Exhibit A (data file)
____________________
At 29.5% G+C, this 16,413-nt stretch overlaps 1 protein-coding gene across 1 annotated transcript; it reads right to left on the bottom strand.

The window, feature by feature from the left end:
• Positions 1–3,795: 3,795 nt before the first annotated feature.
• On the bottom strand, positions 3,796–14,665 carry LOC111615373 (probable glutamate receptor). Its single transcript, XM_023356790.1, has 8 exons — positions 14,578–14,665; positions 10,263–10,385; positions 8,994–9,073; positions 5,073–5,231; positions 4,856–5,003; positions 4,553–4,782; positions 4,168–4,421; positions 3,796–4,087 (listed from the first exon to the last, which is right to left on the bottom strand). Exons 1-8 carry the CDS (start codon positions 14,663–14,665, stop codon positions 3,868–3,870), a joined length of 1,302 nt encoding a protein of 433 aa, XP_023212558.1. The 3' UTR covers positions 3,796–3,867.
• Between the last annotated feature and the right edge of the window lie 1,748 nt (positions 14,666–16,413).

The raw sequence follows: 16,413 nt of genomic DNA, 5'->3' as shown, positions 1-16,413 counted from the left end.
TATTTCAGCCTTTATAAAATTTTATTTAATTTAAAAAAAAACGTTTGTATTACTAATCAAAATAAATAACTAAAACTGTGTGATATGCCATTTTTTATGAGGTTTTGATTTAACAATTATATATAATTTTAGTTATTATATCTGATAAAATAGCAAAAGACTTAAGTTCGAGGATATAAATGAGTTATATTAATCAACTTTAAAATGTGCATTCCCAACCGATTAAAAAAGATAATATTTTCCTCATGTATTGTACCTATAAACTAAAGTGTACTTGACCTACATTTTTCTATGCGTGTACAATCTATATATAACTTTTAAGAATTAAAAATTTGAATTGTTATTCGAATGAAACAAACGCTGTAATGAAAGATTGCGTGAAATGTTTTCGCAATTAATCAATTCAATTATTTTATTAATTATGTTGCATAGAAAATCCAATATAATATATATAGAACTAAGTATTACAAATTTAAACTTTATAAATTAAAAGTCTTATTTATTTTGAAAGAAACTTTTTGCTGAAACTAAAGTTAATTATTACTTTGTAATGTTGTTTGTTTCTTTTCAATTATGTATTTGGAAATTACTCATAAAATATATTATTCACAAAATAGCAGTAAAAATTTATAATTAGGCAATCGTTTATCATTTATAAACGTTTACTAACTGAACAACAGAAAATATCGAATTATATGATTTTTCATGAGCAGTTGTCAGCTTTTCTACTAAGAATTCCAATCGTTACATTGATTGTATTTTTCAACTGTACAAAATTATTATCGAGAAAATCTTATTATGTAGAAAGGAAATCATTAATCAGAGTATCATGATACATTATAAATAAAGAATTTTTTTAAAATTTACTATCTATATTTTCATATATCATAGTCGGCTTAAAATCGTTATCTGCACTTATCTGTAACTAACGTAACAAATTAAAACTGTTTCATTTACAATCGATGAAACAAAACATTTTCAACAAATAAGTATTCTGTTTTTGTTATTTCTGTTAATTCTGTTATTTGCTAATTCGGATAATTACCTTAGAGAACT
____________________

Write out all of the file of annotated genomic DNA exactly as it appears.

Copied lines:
At 29.5% G+C, this 16,413-nt stretch overlaps 1 protein-coding gene across 1 annotated transcript; it reads right to left on the bottom strand.

The window, feature by feature from the left end:
• Positions 1–3,795: 3,795 nt before the first annotated feature.
• On the bottom strand, positions 3,796–14,665 carry LOC111615373 (probable glutamate receptor). Its single transcript, XM_023356790.1, has 8 exons — positions 14,578–14,665; positions 10,263–10,385; positions 8,994–9,073; positions 5,073–5,231; positions 4,856–5,003; positions 4,553–4,782; positions 4,168–4,421; positions 3,796–4,087 (listed from the first exon to the last, which is right to left on the bottom strand). Exons 1-8 carry the CDS (start codon positions 14,663–14,665, stop codon positions 3,868–3,870), a joined length of 1,302 nt encoding a protein of 433 aa, XP_023212558.1. The 3' UTR covers positions 3,796–3,867.
• Between the last annotated feature and the right edge of the window lie 1,748 nt (positions 14,666–16,413).

The raw sequence follows: 16,413 nt of genomic DNA, 5'->3' as shown, positions 1-16,413 counted from the left end.
TATTTCAGCCTTTATAAAATTTTATTTAATTTAAAAAAAAACGTTTGTATTACTAATCAAAATAAATAACTAAAACTGTGTGATATGCCATTTTTTATGAGGTTTTGATTTAACAATTATATATAATTTTAGTTATTATATCTGATAAAATAGCAAAAGACTTAAGTTCGAGGATATAAATGAGTTATATTAATCAACTTTAAAATGTGCATTCCCAACCGATTAAAAAAGATAATATTTTCCTCATGTATTGTACCTATAAACTAAAGTGTACTTGACCTACATTTTTCTATGCGTGTACAATCTATATATAACTTTTAAGAATTAAAAATTTGAATTGTTATTCGAATGAAACAAACGCTGTAATGAAAGATTGCGTGAAATGTTTTCGCAATTAATCAATTCAATTATTTTATTAATTATGTTGCATAGAAAATCCAATATAATATATATAGAACTAAGTATTACAAATTTAAACTTTATAAATTAAAAGTCTTATTTATTTTGAAAGAAACTTTTTGCTGAAACTAAAGTTAATTATTACTTTGTAATGTTGTTTGTTTCTTTTCAATTATGTATTTGGAAATTACTCATAAAATATATTATTCACAAAATAGCAGTAAAAATTTATAATTAGGCAATCGTTTATCATTTATAAACGTTTACTAACTGAACAACAGAAAATATCGAATTATATGATTTTTCATGAGCAGTTGTCAGCTTTTCTACTAAGAATTCCAATCGTTACATTGATTGTATTTTTCAACTGTACAAAATTATTATCGAGAAAATCTTATTATGTAGAAAGGAAATCATTAATCAGAGTATCATGATACATTATAAATAAAGAATTTTTTTAAAATTTACTATCTATATTTTCATATATCATAGTCGGCTTAAAATCGTTATCTGCACTTATCTGTAACTAACGTAACAAATTAAAACTGTTTCATTTACAATCGATGAAACAAAACATTTTCAACAAATAAGTATTCTGTTTTTGTTATTTCTGTTAATTCTGTTATTTGCTAATTCGGATAATTACCTTAGAGAACT